Why are hundreds of people lining in front of Brick City and overflowing into surrounding streets? If it’s near Halloween, there’s only one answer: the annual Clay Pumpkin Carving.
The Clay Pumpkin Carving is an event for MSU students, as well as the Springfield community, to get into the autumnal spirit by “carving” something other than a pumpkin. Kevin Hughes, Associate Professor of Ceramics in the Art + Design Department started this event around 2010, with the first attendees consisting of his son’s soccer team. Fast forward to 2019, and the event has grown exponentially—last year nearly 400 participants joined in on the festivities.
The event is put on by students who are members of Clayworks, a student organization open to any student who has an interest in clay and/or ceramics. You don’t have to be an art major to be a part of this organization either; “Clayworks is open to all,” says Hughes. Clayworks is a deserving organization that “is annually successful in receiving SOFAC Funding to help bring in visiting artists and help its members attend regional, national, and international workshops and conferences,” says Hughes, and “a requirement of the funding involves hosting an event for the community.” Clayworks has made the Clay Pumpkin carving their annual community event.
Clayworks, students and faculty, and any additional volunteers begin prepping for the event 2-3 weeks prior, throwing clay pumpkins and trying “to keep them from drying out,” says Hughes. Before the event, a pumpkin patch is constructed at Brick City, then filled with over 300 clay pumpkins ready for carving. In the past, participants have even been known to line “up at least an hour early before the patch opens and sometimes before the patch has even been created,” says Hughes. After choosing the perfect pumpkin from the patch, participants will then take it into Brick 1 and begin carving. The pumpkins are then sent away to be fired and picked up at a later date.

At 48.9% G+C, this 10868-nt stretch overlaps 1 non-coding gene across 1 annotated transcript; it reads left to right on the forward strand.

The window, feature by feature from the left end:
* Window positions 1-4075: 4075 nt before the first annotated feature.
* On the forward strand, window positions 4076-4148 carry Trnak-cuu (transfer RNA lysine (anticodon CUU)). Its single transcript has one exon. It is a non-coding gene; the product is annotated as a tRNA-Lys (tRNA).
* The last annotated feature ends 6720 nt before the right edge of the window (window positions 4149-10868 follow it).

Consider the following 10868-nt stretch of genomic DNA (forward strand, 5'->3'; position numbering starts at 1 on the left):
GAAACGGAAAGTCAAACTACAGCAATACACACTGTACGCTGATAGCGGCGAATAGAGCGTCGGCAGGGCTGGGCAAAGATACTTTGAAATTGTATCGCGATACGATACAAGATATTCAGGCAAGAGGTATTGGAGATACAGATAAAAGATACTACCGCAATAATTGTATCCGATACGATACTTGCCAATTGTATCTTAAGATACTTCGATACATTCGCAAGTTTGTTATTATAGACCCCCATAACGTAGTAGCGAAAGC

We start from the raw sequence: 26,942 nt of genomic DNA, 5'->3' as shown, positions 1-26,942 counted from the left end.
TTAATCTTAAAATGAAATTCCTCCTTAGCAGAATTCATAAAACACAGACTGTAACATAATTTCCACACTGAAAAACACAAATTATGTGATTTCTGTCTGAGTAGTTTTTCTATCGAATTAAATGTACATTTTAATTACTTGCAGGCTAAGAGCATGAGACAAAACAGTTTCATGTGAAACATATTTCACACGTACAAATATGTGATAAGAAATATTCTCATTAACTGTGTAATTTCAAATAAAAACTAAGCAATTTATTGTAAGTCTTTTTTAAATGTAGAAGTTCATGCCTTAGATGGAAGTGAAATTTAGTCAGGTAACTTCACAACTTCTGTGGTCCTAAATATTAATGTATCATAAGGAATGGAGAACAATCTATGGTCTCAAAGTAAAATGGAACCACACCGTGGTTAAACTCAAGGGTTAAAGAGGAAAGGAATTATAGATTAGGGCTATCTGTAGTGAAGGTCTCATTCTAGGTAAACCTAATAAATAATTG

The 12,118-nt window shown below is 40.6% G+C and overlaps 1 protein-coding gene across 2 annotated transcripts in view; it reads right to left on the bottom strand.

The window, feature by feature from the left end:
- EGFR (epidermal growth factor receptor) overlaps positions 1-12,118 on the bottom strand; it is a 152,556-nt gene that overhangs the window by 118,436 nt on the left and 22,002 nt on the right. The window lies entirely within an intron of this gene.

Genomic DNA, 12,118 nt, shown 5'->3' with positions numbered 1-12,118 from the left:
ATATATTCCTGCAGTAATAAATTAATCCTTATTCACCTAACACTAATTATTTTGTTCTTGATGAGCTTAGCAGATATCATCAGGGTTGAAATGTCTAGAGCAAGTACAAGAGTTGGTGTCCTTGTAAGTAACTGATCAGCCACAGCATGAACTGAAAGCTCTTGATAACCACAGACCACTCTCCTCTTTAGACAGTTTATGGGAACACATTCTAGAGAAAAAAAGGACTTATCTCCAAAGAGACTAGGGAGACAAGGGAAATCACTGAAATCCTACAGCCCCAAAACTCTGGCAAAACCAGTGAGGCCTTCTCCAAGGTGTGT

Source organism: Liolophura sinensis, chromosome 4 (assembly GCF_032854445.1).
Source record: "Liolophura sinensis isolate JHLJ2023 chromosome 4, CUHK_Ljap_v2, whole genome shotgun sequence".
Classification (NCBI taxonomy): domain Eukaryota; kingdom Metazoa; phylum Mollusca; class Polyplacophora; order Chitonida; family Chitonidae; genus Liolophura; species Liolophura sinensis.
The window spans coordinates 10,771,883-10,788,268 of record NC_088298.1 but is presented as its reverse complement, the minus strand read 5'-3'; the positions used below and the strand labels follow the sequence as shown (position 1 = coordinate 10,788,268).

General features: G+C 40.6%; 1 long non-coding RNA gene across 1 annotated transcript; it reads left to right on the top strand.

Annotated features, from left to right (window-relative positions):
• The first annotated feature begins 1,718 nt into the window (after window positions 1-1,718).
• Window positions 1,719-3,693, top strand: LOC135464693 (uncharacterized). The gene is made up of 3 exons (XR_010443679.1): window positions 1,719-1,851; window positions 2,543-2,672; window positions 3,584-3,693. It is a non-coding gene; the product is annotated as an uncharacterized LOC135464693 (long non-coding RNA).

The impact the Clay Pumpkin Carving has on the community is remarkable. “We have families of multiple generations that have been coming for years to carve clay pumpkins,” says Hughes, “those who show range in age from 3-years-old to 90-years-old.” Due to the fact that clay is not a medium traditionally taught in area public schools, parents have even said that this is the first time their children have interacted with clay. Hughes says it’s incredible “to see the awe on the faces of children and adults as they actually create something” of their own.
Whether a first-time clay pumpkin carver, a seasoned ceramicist, or simply a lover of all things Halloween, Clay Pumpkin Carving is fun – and free – way for everyone to experience clay in a welcoming community.
Want to go?
When: Monday, October 7, 5-8pm
Where: Missouri State University Clayworks, 327 W Mill St, Springfield, MO
Check out the Facebook page for the event here.